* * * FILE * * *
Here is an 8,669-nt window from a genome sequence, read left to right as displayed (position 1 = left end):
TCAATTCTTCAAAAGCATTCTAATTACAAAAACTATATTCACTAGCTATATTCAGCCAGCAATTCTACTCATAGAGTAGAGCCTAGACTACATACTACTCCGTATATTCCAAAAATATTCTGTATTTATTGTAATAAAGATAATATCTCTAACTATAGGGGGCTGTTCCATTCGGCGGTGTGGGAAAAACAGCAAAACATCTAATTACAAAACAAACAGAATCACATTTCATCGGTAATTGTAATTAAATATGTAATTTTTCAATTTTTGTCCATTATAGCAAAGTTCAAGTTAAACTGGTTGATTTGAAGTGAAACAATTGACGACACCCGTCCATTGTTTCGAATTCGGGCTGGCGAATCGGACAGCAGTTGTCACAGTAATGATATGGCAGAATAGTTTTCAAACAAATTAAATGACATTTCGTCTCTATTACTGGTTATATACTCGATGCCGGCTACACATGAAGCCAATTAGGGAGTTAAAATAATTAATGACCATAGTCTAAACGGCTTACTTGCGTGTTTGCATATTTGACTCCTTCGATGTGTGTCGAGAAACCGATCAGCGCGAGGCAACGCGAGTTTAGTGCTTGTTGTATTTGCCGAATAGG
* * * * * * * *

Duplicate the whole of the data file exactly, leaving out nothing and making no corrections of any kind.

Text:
Here is an 8,669-nt window from a genome sequence, read left to right as displayed (position 1 = left end):
TCAATTCTTCAAAAGCATTCTAATTACAAAAACTATATTCACTAGCTATATTCAGCCAGCAATTCTACTCATAGAGTAGAGCCTAGACTACATACTACTCCGTATATTCCAAAAATATTCTGTATTTATTGTAATAAAGATAATATCTCTAACTATAGGGGGCTGTTCCATTCGGCGGTGTGGGAAAAACAGCAAAACATCTAATTACAAAACAAACAGAATCACATTTCATCGGTAATTGTAATTAAATATGTAATTTTTCAATTTTTGTCCATTATAGCAAAGTTCAAGTTAAACTGGTTGATTTGAAGTGAAACAATTGACGACACCCGTCCATTGTTTCGAATTCGGGCTGGCGAATCGGACAGCAGTTGTCACAGTAATGATATGGCAGAATAGTTTTCAAACAAATTAAATGACATTTCGTCTCTATTACTGGTTATATACTCGATGCCGGCTACACATGAAGCCAATTAGGGAGTTAAAATAATTAATGACCATAGTCTAAACGGCTTACTTGCGTGTTTGCATATTTGACTCCTTCGATGTGTGTCGAGAAACCGATCAGCGCGAGGCAACGCGAGTTTAGTGCTTGTTGTATTTGCCGAATAGG